Peter Yunus died due to electrocution leaving behind behind his wife and five children aged 21, 18, 16, 13 and 11 years when an electric wire fell over his head in front of his house at Kichiripur, Delhi. The postmortem report confirmed death due to electrocution. It is claimed that the death was caused on account of the negligence of the DVB as it had failed to perform its obligation to maintain the electric wires

Mukesh had taken power supply to his LI point. A few of his villagers had illegally taken power supply from this line by using a hook from the LI point to their houses by means of an uninsulated GI pipe. The unauthorized line got disconnected and fell on the ground.

A bullock came in contact with a tattering live GI wire and got electrocuted. On hearing the animals cries, the owner’s wife came tried to his save the animal. While trying to rescue her, her father got electrocuted. A writ petition under Article 226 of the Constitution claiming compensation was filed.  The South West District Consumer Disputes Redressal Forum held the discom liable to pay the amount for not completely replacing the old and weak power line despite complaints by the residents of the area.

Dharampal a DTC bus driver was allotted government accommodation house number E-78, DTC Colony, Shadipur, New Delhi where he was living with his wife, and four children. The residents of the colony used to dry their clothes on roofs/terraces of the houses. On 19th July, 1999 at about 10.45 AM, his wife, Bimla, went to the terrace to dry her clothes on an iron wire which was tied to sewer pipes on the terrace floor. The iron wire had current in it as a result she was electrocuted and died on account of negligence.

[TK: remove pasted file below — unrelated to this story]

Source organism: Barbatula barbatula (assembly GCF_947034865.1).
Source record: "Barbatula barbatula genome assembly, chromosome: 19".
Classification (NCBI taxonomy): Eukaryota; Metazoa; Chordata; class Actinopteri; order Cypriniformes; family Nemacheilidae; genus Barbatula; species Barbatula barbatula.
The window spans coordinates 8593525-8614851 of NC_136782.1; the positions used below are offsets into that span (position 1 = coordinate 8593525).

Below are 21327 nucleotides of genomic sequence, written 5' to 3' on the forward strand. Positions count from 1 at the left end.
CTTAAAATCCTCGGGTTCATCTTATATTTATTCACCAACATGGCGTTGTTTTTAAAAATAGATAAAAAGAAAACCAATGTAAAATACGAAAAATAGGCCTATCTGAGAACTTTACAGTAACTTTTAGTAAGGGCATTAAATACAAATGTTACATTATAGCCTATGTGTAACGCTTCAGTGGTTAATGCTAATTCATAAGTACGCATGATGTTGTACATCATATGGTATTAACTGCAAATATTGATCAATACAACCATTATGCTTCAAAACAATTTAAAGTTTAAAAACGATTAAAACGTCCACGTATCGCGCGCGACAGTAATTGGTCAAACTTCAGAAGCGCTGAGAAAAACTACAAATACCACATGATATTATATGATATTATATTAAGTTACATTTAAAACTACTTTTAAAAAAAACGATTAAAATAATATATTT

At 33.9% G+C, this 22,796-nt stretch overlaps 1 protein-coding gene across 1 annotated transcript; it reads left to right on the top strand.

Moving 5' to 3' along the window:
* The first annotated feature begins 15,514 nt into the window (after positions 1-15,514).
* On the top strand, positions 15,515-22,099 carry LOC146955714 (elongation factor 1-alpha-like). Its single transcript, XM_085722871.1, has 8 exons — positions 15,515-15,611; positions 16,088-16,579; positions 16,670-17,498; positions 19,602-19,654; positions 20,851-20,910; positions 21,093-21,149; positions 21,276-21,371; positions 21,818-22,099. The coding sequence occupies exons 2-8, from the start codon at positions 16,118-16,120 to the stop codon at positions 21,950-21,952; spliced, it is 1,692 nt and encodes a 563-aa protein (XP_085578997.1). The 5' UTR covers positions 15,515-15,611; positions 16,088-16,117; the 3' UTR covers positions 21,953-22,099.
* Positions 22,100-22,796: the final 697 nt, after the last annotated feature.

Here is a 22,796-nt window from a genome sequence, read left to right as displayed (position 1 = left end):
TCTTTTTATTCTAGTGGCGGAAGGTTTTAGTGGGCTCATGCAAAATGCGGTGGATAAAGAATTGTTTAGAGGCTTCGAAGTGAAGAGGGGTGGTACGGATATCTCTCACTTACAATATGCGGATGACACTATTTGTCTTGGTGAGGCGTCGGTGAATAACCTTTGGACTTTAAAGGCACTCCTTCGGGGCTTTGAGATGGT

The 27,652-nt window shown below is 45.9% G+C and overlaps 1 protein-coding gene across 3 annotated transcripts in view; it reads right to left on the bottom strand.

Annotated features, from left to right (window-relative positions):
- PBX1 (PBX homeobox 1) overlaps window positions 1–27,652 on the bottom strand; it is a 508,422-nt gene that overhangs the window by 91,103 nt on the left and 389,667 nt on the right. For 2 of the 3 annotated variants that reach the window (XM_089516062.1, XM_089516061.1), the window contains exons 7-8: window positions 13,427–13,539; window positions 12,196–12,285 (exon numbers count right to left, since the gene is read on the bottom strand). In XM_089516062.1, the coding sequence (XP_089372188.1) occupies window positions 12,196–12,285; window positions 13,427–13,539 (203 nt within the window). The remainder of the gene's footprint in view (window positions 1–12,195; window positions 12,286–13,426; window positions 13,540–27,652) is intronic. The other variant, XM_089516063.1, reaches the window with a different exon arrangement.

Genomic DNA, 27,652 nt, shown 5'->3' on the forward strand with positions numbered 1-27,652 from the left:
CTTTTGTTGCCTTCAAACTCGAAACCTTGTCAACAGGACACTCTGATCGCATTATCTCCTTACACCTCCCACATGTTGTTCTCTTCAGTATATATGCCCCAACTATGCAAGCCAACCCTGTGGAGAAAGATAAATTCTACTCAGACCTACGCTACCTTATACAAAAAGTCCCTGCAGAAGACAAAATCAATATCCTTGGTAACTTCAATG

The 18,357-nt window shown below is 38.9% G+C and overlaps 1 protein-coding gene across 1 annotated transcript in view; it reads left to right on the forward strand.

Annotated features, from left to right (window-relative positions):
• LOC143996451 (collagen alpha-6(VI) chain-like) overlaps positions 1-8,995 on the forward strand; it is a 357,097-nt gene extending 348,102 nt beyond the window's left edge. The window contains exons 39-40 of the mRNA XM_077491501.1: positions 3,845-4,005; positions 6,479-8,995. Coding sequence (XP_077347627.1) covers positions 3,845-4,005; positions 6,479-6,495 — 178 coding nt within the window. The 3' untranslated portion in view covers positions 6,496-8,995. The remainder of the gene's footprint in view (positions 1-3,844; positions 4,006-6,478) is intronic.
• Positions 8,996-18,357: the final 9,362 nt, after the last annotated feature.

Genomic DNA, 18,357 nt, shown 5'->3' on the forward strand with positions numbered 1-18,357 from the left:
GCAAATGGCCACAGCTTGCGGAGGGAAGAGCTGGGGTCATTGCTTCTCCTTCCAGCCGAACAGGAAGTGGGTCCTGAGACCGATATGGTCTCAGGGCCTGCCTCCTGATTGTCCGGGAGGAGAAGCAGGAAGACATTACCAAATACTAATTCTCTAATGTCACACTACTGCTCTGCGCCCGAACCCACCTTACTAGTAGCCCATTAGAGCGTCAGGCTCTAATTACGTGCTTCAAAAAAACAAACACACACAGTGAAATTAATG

Manoj L Patil, a vice-president in Sundaram Auto Components, Hosur, and his friend, Phalgun V S, were walking on Church Street in the evening, when the former stepped on to a water puddle.  In order to balance himself Manoj held on to the grille surrounding an adjacent Bescom distribution box and collapsed there itself. He declared brought dead in the hospital.

Rajiv Sharda, 25, died of electrocution on accidentally touching an electric pole in west Delhi's Mahavir Enclave. According to media reports, Sharda and a friend were walking to a nearby market around 1.30 p.m. on a waterlogged street when the tragic incident happened. A live wire had fallen in the water and the duo received a shock when they came in contact with the water. Trying to get out of the water, Sharda lost his balance and tried to grab a nearby electric pole which was charged and got electrocuted. He was taken to the nearby Bhagat Chandra Hospital where doctors declared him dead. Taking suo motu cognizance of the media report National Human Rights Commission (NHRC) has issued notices to Delhi chief secretary as well as a power company following the death of a youth due to electrocution.

Deedar Singh (57), a resident of Jastna Khurd village near Lalru and another lineman Jasbir Singh, lost their lives by getting an electric shock while working on an electricity pole near Chaudheri village in Lalru.  The two linemen were sent to conduct the repair work at Chaudheri village. The electricity supply to the line had been discontinued for repair and their fuse uninstalled, but due to heavy storms and rain during the day, the fuse got connected and current passed through the line due to which Deedar Singh sustained the shock